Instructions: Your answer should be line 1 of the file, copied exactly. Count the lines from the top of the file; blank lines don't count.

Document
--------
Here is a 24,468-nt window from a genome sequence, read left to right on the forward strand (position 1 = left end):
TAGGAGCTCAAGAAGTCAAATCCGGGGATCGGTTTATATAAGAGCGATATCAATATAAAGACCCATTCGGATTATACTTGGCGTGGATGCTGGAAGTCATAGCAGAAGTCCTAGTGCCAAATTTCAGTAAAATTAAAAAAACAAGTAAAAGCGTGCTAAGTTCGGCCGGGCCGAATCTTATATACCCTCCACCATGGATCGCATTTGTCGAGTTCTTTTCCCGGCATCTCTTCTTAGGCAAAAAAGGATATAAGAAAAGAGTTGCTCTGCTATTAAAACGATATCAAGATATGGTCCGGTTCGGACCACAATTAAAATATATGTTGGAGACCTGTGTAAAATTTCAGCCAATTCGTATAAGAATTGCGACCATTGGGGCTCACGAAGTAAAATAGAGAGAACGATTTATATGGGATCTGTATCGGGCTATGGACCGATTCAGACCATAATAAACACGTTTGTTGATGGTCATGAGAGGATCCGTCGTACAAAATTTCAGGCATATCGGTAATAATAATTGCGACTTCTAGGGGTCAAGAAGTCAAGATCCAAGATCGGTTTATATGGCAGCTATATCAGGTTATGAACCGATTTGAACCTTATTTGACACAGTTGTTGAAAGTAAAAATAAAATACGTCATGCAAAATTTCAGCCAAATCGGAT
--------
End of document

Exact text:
Here is a 24,468-nt window from a genome sequence, read left to right on the forward strand (position 1 = left end):